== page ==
Over the past two years, Kandi Technologies Corp. (NASDAQ:KNDI) has reported selling more than 3,700 of its Coco electric cars — golf cart-like vehicles that are approved for street use and top out at around 30 miles an hour.
But a Sharesleuth investigation found that the Chinese (NYSE:FXI) company, which went public in the United States through a reverse merger, appears to have greatly overstated its sales figures.
Sharesleuth checked with Kandi’s own electric-vehicle dealers and found none that could account for the sales volume the company has claimed in its Securities and Exchange Commission filings and earnings reports.
The co-owner of the most successful dealership, in Oklahoma City, Okla., said he sold roughly 350 of the Cocos, which resemble Smart Cars and have a suggested retail price of more than $13,000. The next biggest dealer sold fewer than 100.
Our survey of dealers, distributors and others familiar with Kandi’s activities found that well under 1,000 people have purchased Cocos in the United States, the company’s main market for the past three years.
The wide gulf between Kandi’s claimed sales and actual dealer sales is significant because the Coco accounted for nearly 20 percent of the company’s reported revenue for 2009 and 2010. It’s also significant because the company raised $26.6 million in two private placements last year based partly on representations about the progress of its electric car business.
Sharesleuth’s research turned up other inconsistencies that raise additional questions about Kandi’s sales figures.
- Kandi said it sold 2,110 Cocos in its very first year on the market, which would have ranked it among the top companies in the industry.
- Although one of Kandi’s investor-relations representatives said the company took orders for 1,200 orders Cocos in Oklahoma in 2009, state records show that only 328 buyers claimed tax credits for Coco purchases.
- Kandi’s most recent SEC filings contain lower 2009 sales numbers for the Coco and other vehicles than the company originally reported — without any corresponding adjustments to revenue or earnings.
Kandi declined to answer a list of questions submitted by Sharesleuth.
Kandi, which has headquarters in Jinhua, China (NYSE:FXI), went public in June 2007 through a reverse merger with Stone Mountain Resources Inc., a Nevada company that had been pursuing a gold-mining venture.
Kandi was one of 11 Chinese reverse-merger companies featured in an earlier Sharesleuth investigation about a network of promoters who played a hidden role in bringing those companies public and received millions of dollars worth of stock in return for their assistance.
The story showed that the promoters paid the legal fees, accounting fees, investor-relations expenses and listing expenses for four of the companies – Kandi, Telestone Technologies Corp. (NASDAQ:TSTC), Orsus Xelent Technologies Inc. (AMEX:ORS) and New Oriental Energy & Chemical Corp. (PKNY:NOEC), which recently was delisted from the Nasdaq.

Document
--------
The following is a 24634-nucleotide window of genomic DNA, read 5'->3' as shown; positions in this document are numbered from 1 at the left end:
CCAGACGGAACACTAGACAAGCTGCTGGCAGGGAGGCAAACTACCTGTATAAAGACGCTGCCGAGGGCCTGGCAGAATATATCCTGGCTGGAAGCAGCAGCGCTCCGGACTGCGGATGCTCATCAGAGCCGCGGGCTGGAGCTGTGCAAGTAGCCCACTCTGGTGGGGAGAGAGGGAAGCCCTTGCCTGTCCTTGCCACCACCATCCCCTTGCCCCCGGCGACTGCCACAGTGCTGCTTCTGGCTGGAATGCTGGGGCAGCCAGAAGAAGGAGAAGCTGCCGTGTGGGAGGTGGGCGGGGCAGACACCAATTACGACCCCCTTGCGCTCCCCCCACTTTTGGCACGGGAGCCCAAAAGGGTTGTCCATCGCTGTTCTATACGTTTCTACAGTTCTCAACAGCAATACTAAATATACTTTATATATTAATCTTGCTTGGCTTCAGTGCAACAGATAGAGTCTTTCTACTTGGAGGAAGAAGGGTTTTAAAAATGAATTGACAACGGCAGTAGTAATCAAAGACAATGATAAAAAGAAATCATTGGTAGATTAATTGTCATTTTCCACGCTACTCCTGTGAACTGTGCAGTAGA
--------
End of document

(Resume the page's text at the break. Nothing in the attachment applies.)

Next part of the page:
Kandi and the other companies did not disclose those arrangements in their SEC filings.
As recently as November, Kandi’s shares were trading for as much as $7.25, giving the company a market capitalization of nearly $160 million. The stock has been falling since then, and closed Tuesday at $2.73.
(Disclosure: Mark Cuban, majority owner of Sharesleuth.com LLC, has no position in the shares of Kandi. Chris Carey, editor of Sharesleuth.com, does not invest in individual stocks and has no position in any of the companies mentioned in this story, nor does co-author Justin McLachlan.)
Unlike other Chinese reverse-merger companies that are alleged to have inflated revenue and earnings, Kandi sells the bulk of its products in North America rather than China.
Kandi introduced the electric Coco in early 2009, and has been touting the vehicle as its biggest prospect for growth. The company has marketed the Coco primarily in America because Chinese homes and parking facilities are not set up for plug-in recharging.
However, Kandi now is turning its focus to China, with a plan that relies on battery-replacement stations that quickly swap charged batteries for drained ones. It announced in July that it the Hangzhou Postal Service had placed an initial order for 60 Cocos. The company and its backers say that the battery-replacement stations, combined with new subsidies authorized by the Chinese government, could lead to the sale of thousands of Cocos annually.
Kandi announced earlier this year that it had received a purchase order for 1,000 Cocos from a little-known Italian company, Share s.r.l., which was established only last year. Share did not respond to a request for comment on that deal.
DEALERS REPORT LOW SALES
Kandi (NASDAQ:KNDI) distributes its electric vehicles in the United States through two companies: Kandi USA Inc., in Rancho Cucamonga, Calif., and Solus International Corp., which has headquarters in the Seattle area.
According to SEC filings, Kandi USA is independent from Kandi Technologies. However, its president is Wangyuan Hu, the son of Kandi Technologies’ chairman and chief executive, Xiaoming Hu.
Wangyuan Hu also was a vice president and director of Kandi Technologies. He resigned from the board in January and was no longer listed as an officer in the company’s annual SEC filing.